Vanderbilt pitcher Kyle Wright, the fifth pick in Monday’s major league draft, will get a record signing bonus worth about $7 million from the Braves. (AP Photo/Mark Humphrey, File)
Photo: Mark Humphrey
Photo: Mark Humphrey

Braves agree to record signing bonus for draft pick Kyle Wright

Kyle Wright was projected as the No. 1 overall pick by some experts a few days before the draft, and the Braves paid the Vanderbilt pitcher as if he were the top selection.

Wright, who fell to the Braves with the fifth pick in Monday’s major league draft, got a signing bonus of $7 million, breaking Kris Bryant’s record for the current signing-bonus system.

The signing was announced Friday, and Wright was to be introduced at a media conference later in the day at SunTrust Park before the Braves’ series opener against the Marlins.

Bryant, the second pick of the 2013 draft, got a $6.7 million bonus from the Chicago Cubs. Carlos Rodon, the third pick of the 2014 draft, was the only other player before this year to receive a signing bonus of more than $6.5 million under the slotting system that began in 2012.

Wright, a 6-foot-4, 210-pound Vanderbilt junior from Huntsville, Ala., features a four-pitch repertoire that features a mid-90 mph fastball that has topped out at 97, an outstanding curveball, above-average slider and a change-up. He shows good control and is relatively polished, and given his age (21) and college experience Wright could advance through the minor leagues faster than some of the Braves’ top picks selected out of high school.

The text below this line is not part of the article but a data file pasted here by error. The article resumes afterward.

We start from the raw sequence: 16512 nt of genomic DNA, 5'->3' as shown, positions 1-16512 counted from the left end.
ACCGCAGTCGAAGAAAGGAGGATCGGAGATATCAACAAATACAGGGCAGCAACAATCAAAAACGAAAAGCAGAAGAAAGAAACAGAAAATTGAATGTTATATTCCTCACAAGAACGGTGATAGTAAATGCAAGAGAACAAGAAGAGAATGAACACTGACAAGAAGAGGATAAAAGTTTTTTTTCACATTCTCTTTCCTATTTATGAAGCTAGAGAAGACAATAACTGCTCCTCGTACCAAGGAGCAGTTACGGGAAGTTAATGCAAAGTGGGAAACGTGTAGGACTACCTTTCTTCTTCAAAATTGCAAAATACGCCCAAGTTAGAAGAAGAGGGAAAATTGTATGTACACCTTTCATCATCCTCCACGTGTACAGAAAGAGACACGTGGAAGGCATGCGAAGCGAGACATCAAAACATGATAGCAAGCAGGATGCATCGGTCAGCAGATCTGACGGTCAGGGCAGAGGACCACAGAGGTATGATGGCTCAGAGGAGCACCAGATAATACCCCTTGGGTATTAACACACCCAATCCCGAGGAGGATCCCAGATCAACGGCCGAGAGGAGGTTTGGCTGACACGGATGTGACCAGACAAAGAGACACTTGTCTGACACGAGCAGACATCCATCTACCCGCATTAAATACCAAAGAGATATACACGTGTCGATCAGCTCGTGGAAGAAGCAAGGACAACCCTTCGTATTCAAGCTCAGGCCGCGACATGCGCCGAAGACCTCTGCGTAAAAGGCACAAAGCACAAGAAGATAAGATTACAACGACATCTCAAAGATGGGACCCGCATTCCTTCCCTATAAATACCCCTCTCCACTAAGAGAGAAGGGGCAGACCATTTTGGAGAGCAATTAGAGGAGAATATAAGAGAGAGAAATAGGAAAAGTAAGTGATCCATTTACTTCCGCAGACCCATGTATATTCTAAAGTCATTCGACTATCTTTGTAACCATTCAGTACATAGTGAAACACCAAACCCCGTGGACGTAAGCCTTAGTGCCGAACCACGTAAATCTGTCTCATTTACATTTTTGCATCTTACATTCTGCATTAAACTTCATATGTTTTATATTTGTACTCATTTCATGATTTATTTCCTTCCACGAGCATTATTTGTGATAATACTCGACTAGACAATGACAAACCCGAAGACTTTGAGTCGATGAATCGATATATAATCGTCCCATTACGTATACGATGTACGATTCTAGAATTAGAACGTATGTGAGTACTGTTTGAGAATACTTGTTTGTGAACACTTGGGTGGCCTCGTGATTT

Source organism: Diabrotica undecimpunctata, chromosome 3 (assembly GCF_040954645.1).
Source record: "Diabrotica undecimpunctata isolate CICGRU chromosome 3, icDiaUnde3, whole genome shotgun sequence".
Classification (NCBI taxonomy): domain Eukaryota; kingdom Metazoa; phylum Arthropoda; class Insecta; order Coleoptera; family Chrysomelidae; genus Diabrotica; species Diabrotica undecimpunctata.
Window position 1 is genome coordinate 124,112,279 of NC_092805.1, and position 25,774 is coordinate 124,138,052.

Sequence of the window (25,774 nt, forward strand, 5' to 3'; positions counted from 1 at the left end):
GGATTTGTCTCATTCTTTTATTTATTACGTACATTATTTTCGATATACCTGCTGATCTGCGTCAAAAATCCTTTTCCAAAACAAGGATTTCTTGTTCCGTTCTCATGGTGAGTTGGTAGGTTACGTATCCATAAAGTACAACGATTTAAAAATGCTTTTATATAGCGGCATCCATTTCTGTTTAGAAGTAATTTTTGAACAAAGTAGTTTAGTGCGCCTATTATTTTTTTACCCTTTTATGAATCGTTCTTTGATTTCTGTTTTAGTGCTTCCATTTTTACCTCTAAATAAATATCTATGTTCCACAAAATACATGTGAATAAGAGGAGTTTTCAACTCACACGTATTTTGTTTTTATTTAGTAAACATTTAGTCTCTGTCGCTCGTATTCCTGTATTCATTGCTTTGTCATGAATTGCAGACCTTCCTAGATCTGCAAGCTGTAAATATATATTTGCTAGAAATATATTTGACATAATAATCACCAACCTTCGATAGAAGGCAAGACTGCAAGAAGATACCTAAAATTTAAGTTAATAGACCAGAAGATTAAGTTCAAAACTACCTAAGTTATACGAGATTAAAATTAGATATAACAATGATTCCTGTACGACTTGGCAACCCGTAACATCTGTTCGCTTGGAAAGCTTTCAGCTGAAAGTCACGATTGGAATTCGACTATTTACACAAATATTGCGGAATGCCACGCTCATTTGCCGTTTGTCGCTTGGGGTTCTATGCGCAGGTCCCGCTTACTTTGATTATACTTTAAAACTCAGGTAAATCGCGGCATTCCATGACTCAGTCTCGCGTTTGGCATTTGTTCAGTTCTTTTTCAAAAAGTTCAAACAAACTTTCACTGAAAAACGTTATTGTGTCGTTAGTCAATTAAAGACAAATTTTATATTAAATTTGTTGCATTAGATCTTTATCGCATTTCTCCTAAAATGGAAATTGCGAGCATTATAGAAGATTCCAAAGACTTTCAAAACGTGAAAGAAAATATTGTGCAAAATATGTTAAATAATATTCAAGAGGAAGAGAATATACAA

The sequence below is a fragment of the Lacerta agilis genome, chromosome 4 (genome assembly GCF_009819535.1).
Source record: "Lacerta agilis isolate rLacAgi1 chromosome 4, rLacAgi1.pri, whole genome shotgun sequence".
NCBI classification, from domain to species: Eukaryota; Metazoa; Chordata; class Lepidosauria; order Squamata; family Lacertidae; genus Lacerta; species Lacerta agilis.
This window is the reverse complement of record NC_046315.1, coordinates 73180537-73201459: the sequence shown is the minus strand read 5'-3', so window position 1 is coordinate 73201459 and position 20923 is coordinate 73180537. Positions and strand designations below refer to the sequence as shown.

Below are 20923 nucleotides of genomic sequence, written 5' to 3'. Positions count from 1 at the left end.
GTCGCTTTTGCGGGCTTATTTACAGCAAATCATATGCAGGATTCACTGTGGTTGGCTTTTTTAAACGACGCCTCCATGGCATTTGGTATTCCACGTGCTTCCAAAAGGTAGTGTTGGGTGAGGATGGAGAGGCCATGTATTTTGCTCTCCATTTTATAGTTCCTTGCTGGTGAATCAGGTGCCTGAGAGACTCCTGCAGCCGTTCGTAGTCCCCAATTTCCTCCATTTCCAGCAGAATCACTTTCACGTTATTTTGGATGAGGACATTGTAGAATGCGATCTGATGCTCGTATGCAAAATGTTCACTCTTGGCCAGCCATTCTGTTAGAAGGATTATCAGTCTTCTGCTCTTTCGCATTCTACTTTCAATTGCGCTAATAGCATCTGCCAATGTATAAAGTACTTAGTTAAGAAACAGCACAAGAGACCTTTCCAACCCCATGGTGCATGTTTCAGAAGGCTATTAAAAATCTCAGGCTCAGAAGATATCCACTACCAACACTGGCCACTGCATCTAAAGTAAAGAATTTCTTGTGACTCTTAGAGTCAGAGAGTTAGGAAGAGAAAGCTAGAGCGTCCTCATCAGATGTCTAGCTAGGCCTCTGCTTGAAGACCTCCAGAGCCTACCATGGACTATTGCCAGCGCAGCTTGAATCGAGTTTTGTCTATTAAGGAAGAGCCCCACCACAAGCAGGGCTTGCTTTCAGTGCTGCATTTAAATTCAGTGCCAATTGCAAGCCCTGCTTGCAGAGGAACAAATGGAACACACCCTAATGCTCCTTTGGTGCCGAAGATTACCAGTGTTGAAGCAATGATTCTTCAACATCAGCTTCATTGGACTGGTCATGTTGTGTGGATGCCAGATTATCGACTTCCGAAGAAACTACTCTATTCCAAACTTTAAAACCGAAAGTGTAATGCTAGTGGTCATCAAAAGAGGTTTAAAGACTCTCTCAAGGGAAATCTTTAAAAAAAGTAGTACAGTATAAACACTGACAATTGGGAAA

The slot value of the No. 5 pick in this year’s draft was $5.7 million and the value of the No. 1 pick was $7.7 million. But under the current system teams routinely sign players to bonuses above or below the slot value of where that team is picked, sometimes reaching informal agreements with the player and his representative before the draft.

This allows teams to spend more money, or less, on their later picks to remain within their allotted overall signing-bonus spending limits. If a team doesn’t sign one of its slotted draft picks, it loses the amount of that player’s slot value.

Some teams picking ahead of the Braves this year drafted players who will sign for less than the slotted value of those picks, and those teams can use that money to sign picks later in first 10 rounds, sometimes for above slotted value.

The Braves have a draft signing-bonus allotment of just under $9.9 million this year — they can go up to $10.375 million without penalty — to sign players taken in the first 10 rounds of the draft. Approximately 75-80 percent of that is likely to go to their first two picks, Wright and second-rounder Drew Waters, a swtich-hitting outfielder from Woodstock and Etowah High School.

The 41st overall pick in the draft, Waters is expected to get a bonus in line with the assigned value for his slot, which was just under $1.7 million.

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